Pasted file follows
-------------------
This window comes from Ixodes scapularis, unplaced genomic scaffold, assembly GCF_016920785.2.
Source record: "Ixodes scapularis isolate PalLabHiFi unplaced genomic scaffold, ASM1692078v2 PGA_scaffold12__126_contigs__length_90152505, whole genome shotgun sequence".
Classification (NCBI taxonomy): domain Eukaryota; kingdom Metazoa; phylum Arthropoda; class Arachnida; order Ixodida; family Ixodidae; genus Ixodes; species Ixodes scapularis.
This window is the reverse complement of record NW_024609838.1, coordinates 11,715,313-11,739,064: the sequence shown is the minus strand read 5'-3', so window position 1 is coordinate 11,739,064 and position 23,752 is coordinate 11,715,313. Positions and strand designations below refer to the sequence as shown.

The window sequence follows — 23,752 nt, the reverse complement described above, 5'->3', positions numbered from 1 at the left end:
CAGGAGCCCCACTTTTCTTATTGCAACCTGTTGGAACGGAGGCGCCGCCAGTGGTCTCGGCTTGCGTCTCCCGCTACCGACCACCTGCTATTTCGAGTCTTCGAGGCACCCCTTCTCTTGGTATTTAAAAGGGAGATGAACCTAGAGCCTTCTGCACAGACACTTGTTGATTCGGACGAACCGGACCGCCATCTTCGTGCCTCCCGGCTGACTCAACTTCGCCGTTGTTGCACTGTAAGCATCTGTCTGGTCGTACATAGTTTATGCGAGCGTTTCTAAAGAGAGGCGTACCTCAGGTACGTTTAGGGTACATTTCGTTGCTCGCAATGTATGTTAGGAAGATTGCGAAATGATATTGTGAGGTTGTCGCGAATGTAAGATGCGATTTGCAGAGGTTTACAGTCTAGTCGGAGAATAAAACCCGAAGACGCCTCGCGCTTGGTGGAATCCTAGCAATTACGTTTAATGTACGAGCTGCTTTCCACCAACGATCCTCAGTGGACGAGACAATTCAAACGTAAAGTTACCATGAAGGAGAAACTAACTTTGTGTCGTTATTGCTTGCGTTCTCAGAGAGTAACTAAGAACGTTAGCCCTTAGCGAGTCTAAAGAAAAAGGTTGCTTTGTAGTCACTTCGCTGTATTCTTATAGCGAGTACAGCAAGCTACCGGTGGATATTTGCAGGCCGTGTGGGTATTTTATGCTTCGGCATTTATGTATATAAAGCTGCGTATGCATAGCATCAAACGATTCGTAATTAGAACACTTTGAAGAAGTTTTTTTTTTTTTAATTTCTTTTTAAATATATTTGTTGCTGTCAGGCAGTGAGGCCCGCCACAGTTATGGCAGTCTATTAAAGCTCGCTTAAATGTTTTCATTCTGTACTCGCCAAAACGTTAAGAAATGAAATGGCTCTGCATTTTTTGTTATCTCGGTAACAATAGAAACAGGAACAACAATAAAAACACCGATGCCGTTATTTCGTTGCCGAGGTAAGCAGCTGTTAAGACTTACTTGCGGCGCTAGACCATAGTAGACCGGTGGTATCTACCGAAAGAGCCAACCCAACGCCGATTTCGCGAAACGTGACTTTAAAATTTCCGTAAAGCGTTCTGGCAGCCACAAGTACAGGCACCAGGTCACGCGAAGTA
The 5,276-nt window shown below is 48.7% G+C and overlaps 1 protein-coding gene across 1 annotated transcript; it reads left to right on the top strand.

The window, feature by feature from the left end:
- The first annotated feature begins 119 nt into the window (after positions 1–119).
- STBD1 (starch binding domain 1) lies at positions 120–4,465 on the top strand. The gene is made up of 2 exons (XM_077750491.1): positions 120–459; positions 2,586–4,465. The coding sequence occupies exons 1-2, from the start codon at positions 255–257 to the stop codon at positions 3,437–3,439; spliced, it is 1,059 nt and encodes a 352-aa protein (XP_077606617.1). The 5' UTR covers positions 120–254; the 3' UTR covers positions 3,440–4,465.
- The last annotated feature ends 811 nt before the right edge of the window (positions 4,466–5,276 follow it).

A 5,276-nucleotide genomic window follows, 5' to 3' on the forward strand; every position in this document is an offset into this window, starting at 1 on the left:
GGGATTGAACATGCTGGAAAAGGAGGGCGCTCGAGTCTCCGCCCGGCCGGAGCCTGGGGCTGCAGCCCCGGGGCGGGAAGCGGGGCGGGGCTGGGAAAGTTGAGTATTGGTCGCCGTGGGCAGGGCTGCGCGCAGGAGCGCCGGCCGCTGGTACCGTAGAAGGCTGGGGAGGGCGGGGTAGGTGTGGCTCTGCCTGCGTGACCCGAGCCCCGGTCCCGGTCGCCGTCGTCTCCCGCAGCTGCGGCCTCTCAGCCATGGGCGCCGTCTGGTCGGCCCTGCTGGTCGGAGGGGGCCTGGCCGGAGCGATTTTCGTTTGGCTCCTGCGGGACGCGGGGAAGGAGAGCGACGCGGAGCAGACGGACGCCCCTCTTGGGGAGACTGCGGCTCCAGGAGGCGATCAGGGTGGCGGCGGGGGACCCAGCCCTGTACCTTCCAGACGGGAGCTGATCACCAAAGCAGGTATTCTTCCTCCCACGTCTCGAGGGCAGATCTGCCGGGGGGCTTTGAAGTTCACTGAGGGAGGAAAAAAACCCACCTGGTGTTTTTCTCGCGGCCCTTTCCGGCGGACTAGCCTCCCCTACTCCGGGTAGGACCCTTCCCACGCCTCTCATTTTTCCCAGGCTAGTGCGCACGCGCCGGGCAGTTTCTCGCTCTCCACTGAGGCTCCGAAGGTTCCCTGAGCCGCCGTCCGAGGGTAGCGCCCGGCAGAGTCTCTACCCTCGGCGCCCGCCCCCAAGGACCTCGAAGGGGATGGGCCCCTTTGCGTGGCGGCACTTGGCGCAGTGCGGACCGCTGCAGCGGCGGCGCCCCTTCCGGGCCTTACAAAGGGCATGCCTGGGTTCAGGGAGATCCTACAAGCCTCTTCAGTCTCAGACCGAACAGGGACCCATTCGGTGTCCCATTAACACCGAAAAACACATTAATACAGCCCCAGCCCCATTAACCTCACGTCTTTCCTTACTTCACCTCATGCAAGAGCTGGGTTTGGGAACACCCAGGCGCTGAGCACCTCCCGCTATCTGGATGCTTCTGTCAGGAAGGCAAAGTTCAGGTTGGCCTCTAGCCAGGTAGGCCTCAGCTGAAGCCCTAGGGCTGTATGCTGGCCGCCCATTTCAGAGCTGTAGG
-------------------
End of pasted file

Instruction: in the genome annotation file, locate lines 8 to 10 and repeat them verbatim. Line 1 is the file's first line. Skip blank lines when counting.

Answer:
The window, feature by feature from the left end:
- The first annotated feature begins 119 nt into the window (after positions 1–119).
- STBD1 (starch binding domain 1) lies at positions 120–4,465 on the top strand. The gene is made up of 2 exons (XM_077750491.1): positions 120–459; positions 2,586–4,465. The coding sequence occupies exons 1-2, from the start codon at positions 255–257 to the stop codon at positions 3,437–3,439; spliced, it is 1,059 nt and encodes a 352-aa protein (XP_077606617.1). The 5' UTR covers positions 120–254; the 3' UTR covers positions 3,440–4,465.